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Wednesday, 19 July, 2000, 11:45 GMT 12:45 UK
Russia talks missiles in North Korea
Kim and Putin shake hands
Kim Jong-il greets the Russian president at the airport
Russian President Vladimir Putin has begun an unprecedented visit to North Korea which is likely to be dominated by trade issues and the planned UN missile defence shield.

Mr Putin - the first Russian leader to visit the country - was met by the North Korean leader Kim Jong-il in the capital, Pyongyang.

North Koreans wave flowers and flags
A lavish welcome ceremony was laid on for Mr Putin
Hundreds of thousands of people were reported to have turned out in the city to greet President Putin.

The two leaders are expected to hold talks aimed at reviving relations between them which has floundered since the collapse of the Soviet Union.

Opposition to US plans for an anti-missile shield is likely to be high on the agenda during the two-day visit.

We have a shared border, we have a vital interest in establishing peace and concord in this region because this has a direct effect on Russia

Vladimir Putin
Mr Putin has said he will do all he can to ease tension between North and South Korea and bring Pyongyang out of its political isolation.

The leaders of North and South Korea held a historic meeting last month.

The Russian president arrived from China, where he and Chinese President Jiang Zemin attacked the proposed National Missile Defence (NMD) shield.

N Korean military parade
Pyongyang's military ambitions have raised international concern
North Korea's missile capacity is cited by the US as a major reason for its need to build the system.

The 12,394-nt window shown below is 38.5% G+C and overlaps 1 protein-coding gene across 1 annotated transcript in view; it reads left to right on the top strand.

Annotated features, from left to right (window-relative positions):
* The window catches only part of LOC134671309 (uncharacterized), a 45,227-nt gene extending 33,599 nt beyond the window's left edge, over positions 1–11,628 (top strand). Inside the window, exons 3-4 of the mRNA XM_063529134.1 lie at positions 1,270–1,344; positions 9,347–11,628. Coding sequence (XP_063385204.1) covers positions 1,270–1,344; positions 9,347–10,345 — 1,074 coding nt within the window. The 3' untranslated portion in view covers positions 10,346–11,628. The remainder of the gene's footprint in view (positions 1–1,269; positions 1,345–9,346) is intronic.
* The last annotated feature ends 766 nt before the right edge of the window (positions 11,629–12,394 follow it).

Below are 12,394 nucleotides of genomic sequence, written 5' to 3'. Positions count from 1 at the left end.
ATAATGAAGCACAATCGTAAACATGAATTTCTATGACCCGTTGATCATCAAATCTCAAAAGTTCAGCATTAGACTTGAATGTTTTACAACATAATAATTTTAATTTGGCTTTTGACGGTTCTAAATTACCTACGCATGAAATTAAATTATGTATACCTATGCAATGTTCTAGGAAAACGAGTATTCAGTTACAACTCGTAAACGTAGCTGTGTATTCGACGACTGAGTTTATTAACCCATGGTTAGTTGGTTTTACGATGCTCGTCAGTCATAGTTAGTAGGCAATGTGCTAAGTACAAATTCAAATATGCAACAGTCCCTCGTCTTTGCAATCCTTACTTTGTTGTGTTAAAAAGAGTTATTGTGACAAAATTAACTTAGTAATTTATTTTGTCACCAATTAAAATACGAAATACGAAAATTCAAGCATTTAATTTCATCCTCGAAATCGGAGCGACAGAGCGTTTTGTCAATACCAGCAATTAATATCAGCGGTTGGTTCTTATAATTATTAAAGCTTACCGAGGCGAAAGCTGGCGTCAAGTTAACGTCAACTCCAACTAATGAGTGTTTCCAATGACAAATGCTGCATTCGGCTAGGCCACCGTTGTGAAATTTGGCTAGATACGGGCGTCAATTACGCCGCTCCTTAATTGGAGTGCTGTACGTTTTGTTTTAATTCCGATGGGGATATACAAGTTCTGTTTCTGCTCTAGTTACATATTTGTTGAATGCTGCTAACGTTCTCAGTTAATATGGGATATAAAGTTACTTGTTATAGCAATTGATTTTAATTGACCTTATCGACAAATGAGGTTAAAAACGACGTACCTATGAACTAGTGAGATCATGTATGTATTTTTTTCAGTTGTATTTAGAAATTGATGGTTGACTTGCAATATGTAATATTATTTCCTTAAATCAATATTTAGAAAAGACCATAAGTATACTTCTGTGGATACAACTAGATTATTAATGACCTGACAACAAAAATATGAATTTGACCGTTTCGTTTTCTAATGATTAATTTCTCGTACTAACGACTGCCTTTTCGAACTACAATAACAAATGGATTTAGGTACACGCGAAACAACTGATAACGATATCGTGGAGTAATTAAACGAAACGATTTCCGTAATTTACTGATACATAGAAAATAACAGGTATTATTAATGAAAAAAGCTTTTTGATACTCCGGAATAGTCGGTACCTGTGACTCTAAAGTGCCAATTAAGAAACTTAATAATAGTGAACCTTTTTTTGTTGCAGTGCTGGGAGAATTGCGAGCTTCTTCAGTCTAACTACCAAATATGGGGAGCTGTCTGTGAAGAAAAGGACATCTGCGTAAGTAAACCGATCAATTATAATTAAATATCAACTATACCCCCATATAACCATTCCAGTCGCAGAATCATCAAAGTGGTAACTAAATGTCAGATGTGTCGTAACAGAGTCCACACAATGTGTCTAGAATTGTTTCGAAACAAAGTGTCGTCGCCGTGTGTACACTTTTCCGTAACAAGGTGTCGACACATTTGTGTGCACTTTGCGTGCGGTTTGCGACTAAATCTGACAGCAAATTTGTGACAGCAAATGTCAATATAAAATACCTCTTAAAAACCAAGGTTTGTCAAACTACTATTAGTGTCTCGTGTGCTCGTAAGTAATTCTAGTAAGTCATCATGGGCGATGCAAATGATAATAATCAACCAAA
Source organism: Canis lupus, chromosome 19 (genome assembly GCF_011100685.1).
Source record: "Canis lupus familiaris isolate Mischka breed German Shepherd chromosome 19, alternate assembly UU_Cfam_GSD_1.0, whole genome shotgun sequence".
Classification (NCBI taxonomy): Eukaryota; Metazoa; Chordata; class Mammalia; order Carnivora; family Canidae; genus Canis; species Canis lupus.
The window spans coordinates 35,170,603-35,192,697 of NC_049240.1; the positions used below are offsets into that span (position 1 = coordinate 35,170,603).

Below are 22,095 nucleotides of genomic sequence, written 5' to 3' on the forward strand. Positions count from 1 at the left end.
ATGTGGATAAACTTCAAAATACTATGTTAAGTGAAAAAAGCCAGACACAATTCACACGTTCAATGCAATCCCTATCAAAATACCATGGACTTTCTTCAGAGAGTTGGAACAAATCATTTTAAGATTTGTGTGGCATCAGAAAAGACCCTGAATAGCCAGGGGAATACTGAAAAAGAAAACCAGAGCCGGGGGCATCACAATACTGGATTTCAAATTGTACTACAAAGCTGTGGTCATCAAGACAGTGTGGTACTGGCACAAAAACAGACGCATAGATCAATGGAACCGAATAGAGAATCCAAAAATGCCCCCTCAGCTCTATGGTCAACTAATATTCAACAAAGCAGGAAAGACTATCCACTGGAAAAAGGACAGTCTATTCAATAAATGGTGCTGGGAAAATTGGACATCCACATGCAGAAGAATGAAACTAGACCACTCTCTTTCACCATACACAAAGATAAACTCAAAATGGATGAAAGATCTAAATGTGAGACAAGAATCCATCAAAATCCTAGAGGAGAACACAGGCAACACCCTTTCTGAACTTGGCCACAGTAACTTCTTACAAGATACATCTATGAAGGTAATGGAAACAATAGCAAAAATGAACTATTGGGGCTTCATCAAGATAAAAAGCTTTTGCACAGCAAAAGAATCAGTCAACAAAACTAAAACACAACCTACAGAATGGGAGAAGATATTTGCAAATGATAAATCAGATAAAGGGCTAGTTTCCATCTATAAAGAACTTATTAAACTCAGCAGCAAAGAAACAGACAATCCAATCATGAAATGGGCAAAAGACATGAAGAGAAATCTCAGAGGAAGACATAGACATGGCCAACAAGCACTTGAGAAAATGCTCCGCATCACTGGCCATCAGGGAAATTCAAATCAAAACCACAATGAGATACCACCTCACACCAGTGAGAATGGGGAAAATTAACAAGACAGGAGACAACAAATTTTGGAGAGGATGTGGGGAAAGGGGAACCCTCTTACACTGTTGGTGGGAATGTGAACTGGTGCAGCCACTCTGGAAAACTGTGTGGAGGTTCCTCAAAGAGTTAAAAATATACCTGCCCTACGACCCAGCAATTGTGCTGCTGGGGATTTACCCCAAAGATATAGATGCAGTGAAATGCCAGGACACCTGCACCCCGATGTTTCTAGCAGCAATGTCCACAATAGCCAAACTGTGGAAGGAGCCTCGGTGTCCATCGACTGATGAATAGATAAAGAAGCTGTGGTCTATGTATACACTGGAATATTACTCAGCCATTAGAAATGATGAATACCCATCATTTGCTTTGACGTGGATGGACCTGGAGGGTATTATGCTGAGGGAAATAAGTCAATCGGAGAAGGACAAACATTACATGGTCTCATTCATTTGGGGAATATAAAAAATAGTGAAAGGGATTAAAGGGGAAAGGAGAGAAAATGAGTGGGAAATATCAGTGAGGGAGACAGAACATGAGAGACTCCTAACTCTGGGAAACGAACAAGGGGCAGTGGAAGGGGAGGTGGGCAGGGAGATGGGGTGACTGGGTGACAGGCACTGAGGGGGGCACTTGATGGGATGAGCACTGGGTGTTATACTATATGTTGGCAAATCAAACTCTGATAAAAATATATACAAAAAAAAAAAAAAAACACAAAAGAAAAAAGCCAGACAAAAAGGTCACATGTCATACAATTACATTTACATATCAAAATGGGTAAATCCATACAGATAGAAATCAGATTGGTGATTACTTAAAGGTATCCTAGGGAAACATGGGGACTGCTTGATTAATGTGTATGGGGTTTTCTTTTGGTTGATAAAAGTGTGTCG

Mr Putin, seeking to strengthen international opposition to the scheme, is thought likely to try to undermine the US position by persuading North Korea to agree to arms reduction talks.

A BBC correspondent says Moscow also wants to bolster its influence in the region, and that Mr Putin is trying to raise his profile before this weekend's G8 summit meeting in Japan.


Analysts disagree on what Mr Putin's precise strategy will be on the issue of North Korea's missile programme.

Kim Jong-ll
North Korea's Kim Jong-il could face pressure on missiles
There is some speculation that he could try to win a concession from Pyongyang, possibly a commitment not to develop long-range ballistic missiles.

But other observers believe the Russian president will not want to push the North Koreans too hard, and predict that a push for international talks is a more likely strategy.

Also on the agenda will be economic relations; Russian exports to North Korea stood at just $75m in 1999 and imports at $25m.

Russia's Trade Ministry said it hoped for good trade ties with its "historic and traditional partner".

Russia's lower house of parliament plans to mark Mr Putin's visit by ratifying a friendship agreement signed in February to replace a Soviet-era pact.

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See also:

18 Jul 00 | Asia-Pacific
Russia-China attack US missile plan
17 Jul 00 | Asia-Pacific
Shared aims at Beijing summit
12 Jun 00 | Asia-Pacific
North Korea: A military threat?
26 Apr 00 | Europe
Russia resists US missile plan
28 Mar 00 | Europe
Putin's foreign policy riddle
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